A collection of landmark research articles relevant to obstetric anesthesia. Some, such as Hawkins' audits of U.S. maternal deaths, are significant because of their historical impact. Others hold direct clinical relevance for practice today.summary
Why the excitement?
Since the landmark 2017 WOMAN trial (collected below) showed that tranexamic acid (TXA) may reduce mortality in post-partum haemorrhage, TXA has increasingly been found in close proximity to where obstetric spinal anaesthetics are commonly performed.
TXA's operating theatre ubiquity has also been enhanced by it's replacement of aprotonin in cardiac surgery (Myles 2017, Koster 2015), after the former's associated mortality bump, along with the increasingly routine use of TXA in major joint surgery to reduce bleeding and transfusion (Ho 2003, Poeran 2014).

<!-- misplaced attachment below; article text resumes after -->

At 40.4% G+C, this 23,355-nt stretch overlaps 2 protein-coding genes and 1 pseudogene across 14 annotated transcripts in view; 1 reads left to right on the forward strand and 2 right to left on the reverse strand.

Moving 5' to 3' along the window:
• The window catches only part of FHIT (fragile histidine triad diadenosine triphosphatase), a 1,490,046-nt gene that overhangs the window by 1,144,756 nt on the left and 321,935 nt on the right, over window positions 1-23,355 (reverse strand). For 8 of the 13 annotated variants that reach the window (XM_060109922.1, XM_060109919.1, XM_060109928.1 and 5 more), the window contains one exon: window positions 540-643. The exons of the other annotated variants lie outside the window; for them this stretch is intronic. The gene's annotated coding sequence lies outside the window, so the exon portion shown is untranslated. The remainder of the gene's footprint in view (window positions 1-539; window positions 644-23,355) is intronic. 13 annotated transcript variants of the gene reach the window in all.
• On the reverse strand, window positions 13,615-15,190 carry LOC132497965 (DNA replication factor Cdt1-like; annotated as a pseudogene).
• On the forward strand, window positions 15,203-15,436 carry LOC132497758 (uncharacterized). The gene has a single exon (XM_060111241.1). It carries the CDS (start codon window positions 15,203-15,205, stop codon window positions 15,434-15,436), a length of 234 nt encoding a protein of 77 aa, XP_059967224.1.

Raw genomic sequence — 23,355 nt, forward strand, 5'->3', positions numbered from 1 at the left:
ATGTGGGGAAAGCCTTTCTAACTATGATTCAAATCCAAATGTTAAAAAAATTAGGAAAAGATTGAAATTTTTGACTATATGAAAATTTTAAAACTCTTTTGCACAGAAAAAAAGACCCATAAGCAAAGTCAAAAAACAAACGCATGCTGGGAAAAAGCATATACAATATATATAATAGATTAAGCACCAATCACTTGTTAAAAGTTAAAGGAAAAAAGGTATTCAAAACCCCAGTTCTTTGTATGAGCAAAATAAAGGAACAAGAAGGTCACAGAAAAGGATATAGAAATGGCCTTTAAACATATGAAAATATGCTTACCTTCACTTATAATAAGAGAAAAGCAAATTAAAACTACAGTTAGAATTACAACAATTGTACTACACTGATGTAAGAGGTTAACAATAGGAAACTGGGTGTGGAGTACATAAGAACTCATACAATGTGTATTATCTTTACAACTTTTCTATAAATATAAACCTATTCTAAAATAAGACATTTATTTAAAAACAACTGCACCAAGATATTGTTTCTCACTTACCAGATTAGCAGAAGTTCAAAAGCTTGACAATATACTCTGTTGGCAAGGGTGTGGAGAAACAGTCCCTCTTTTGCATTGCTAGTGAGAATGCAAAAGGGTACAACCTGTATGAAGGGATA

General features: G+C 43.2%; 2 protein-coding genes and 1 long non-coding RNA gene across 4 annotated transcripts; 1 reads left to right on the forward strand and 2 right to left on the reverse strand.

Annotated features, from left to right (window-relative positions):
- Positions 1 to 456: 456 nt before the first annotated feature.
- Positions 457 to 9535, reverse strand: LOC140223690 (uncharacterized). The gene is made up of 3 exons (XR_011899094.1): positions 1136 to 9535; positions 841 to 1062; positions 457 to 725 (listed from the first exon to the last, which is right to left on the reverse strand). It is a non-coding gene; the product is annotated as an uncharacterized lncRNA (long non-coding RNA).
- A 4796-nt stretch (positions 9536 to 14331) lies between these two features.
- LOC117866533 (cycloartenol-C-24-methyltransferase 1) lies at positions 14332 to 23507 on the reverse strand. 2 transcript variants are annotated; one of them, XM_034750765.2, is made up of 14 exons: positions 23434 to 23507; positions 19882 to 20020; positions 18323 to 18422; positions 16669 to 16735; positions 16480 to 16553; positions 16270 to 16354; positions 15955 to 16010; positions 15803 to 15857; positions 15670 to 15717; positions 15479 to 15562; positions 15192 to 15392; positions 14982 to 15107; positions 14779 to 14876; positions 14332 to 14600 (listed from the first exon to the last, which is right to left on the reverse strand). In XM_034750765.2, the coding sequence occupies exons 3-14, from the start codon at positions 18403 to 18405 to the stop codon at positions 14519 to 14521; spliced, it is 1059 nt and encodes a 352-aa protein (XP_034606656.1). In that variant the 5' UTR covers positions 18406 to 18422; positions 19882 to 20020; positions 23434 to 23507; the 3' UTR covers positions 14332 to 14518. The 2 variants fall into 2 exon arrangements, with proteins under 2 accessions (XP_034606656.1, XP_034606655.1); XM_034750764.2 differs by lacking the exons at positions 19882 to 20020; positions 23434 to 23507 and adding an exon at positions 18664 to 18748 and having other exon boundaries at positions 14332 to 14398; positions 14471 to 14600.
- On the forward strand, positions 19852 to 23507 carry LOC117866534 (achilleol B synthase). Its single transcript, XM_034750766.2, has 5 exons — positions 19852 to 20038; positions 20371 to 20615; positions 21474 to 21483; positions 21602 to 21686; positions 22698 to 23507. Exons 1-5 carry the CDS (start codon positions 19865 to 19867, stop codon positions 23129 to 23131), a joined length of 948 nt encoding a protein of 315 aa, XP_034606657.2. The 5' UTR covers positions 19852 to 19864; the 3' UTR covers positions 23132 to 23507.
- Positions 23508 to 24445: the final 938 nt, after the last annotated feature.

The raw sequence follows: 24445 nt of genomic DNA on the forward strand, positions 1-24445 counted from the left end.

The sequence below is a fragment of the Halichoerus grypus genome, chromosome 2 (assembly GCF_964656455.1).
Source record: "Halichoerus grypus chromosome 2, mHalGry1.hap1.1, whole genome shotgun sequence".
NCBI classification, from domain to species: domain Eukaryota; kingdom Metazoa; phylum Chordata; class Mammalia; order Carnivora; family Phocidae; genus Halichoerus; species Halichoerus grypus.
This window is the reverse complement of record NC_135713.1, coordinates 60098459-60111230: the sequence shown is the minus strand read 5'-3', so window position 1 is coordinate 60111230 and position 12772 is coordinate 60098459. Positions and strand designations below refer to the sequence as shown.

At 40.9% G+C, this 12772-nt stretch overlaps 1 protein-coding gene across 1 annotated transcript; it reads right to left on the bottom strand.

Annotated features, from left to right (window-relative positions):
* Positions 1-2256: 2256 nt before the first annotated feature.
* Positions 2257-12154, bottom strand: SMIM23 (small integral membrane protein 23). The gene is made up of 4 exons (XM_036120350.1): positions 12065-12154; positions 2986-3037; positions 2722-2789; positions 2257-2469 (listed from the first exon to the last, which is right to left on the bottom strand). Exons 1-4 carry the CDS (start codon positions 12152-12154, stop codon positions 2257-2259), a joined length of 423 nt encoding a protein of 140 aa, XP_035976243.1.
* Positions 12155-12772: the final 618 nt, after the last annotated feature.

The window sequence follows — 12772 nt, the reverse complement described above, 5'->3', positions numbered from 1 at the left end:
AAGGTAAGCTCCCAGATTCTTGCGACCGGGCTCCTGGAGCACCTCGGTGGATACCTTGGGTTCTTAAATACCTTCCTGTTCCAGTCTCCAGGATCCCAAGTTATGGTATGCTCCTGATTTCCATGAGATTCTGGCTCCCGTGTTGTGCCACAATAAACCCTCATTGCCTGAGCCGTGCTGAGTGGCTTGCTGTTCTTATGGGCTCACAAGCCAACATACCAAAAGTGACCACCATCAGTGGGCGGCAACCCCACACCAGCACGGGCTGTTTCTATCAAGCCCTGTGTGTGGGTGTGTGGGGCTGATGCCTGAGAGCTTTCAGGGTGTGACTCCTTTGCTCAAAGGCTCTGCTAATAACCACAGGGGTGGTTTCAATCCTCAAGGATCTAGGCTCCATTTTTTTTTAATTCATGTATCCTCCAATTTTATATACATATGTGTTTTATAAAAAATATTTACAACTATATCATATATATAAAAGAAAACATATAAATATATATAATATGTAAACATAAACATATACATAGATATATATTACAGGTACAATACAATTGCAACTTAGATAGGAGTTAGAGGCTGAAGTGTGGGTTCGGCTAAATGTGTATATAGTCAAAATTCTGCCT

Recent reviews have identified 21 case reports of mistaken intrathecal administration of TXA over 60 years of anaesthetic publications – although it is likely many cases have been unreported.
Seems rare - why should I be concerned?
- Intrathecal TXA has a 50% mortality, and frequently leaves survivors with permanent neurological injury.
- Once recognised, immediate, aggressive management may improve outcome (particularly, CSF lavage).
- Although rarely published, the increased use of intra-operative TXA may bring it into close proximity with common intrathecal drug ampoules, increasing the risk of this devastating error. Case report publication dates support the increasing incidence.
- Knowing the potential for this error is the first step to avoiding it both personally and systemically.
- Almost all cases involve drug swap errors with major human factor contributions.
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